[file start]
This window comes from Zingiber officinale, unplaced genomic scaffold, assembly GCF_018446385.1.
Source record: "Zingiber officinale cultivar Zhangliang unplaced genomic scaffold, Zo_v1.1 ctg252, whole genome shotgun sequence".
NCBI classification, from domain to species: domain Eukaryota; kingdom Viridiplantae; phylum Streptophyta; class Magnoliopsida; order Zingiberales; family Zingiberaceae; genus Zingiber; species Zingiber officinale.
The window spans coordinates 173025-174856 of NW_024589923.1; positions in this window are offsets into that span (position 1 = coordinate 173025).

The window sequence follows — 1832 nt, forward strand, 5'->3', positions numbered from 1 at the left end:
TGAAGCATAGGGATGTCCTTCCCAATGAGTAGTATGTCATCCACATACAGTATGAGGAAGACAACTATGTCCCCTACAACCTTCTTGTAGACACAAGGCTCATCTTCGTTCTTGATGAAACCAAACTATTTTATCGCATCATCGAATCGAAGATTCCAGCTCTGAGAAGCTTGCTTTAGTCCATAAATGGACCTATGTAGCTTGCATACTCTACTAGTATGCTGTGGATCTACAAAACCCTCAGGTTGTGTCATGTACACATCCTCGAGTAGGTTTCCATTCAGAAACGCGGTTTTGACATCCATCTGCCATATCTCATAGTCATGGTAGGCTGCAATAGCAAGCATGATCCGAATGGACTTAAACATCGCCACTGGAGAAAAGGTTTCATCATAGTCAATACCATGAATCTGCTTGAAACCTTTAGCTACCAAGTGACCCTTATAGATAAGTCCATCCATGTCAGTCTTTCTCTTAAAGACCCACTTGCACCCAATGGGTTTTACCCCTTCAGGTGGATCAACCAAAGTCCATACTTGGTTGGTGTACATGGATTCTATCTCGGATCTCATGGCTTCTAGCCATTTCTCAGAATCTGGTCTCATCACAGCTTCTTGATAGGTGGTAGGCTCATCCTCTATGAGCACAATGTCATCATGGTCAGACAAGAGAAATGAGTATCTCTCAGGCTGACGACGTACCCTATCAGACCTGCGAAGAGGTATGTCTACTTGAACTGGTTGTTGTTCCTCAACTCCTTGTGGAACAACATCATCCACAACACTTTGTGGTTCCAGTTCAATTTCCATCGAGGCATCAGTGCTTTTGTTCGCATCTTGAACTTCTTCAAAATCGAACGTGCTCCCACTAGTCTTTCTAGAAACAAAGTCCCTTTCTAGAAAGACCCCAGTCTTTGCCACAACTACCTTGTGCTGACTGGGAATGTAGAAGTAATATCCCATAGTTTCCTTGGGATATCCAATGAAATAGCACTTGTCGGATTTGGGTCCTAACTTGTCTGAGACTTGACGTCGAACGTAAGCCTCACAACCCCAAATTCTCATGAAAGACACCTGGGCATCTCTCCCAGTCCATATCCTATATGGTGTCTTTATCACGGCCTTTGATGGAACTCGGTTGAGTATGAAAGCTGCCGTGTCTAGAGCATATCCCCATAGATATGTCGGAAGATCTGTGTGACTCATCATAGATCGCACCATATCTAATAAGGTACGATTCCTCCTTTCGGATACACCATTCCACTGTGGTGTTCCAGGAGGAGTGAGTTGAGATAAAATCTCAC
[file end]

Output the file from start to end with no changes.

This window comes from Zingiber officinale, unplaced genomic scaffold, assembly GCF_018446385.1.
Source record: "Zingiber officinale cultivar Zhangliang unplaced genomic scaffold, Zo_v1.1 ctg252, whole genome shotgun sequence".
NCBI classification, from domain to species: domain Eukaryota; kingdom Viridiplantae; phylum Streptophyta; class Magnoliopsida; order Zingiberales; family Zingiberaceae; genus Zingiber; species Zingiber officinale.
The window spans coordinates 173025-174856 of NW_024589923.1; positions in this window are offsets into that span (position 1 = coordinate 173025).

The window sequence follows — 1832 nt, forward strand, 5'->3', positions numbered from 1 at the left end:
TGAAGCATAGGGATGTCCTTCCCAATGAGTAGTATGTCATCCACATACAGTATGAGGAAGACAACTATGTCCCCTACAACCTTCTTGTAGACACAAGGCTCATCTTCGTTCTTGATGAAACCAAACTATTTTATCGCATCATCGAATCGAAGATTCCAGCTCTGAGAAGCTTGCTTTAGTCCATAAATGGACCTATGTAGCTTGCATACTCTACTAGTATGCTGTGGATCTACAAAACCCTCAGGTTGTGTCATGTACACATCCTCGAGTAGGTTTCCATTCAGAAACGCGGTTTTGACATCCATCTGCCATATCTCATAGTCATGGTAGGCTGCAATAGCAAGCATGATCCGAATGGACTTAAACATCGCCACTGGAGAAAAGGTTTCATCATAGTCAATACCATGAATCTGCTTGAAACCTTTAGCTACCAAGTGACCCTTATAGATAAGTCCATCCATGTCAGTCTTTCTCTTAAAGACCCACTTGCACCCAATGGGTTTTACCCCTTCAGGTGGATCAACCAAAGTCCATACTTGGTTGGTGTACATGGATTCTATCTCGGATCTCATGGCTTCTAGCCATTTCTCAGAATCTGGTCTCATCACAGCTTCTTGATAGGTGGTAGGCTCATCCTCTATGAGCACAATGTCATCATGGTCAGACAAGAGAAATGAGTATCTCTCAGGCTGACGACGTACCCTATCAGACCTGCGAAGAGGTATGTCTACTTGAACTGGTTGTTGTTCCTCAACTCCTTGTGGAACAACATCATCCACAACACTTTGTGGTTCCAGTTCAATTTCCATCGAGGCATCAGTGCTTTTGTTCGCATCTTGAACTTCTTCAAAATCGAACGTGCTCCCACTAGTCTTTCTAGAAACAAAGTCCCTTTCTAGAAAGACCCCAGTCTTTGCCACAACTACCTTGTGCTGACTGGGAATGTAGAAGTAATATCCCATAGTTTCCTTGGGATATCCAATGAAATAGCACTTGTCGGATTTGGGTCCTAACTTGTCTGAGACTTGACGTCGAACGTAAGCCTCACAACCCCAAATTCTCATGAAAGACACCTGGGCATCTCTCCCAGTCCATATCCTATATGGTGTCTTTATCACGGCCTTTGATGGAACTCGGTTGAGTATGAAAGCTGCCGTGTCTAGAGCATATCCCCATAGATATGTCGGAAGATCTGTGTGACTCATCATAGATCGCACCATATCTAATAAGGTACGATTCCTCCTTTCGGATACACCATTCCACTGTGGTGTTCCAGGAGGAGTGAGTTGAGATAAAATCTCAC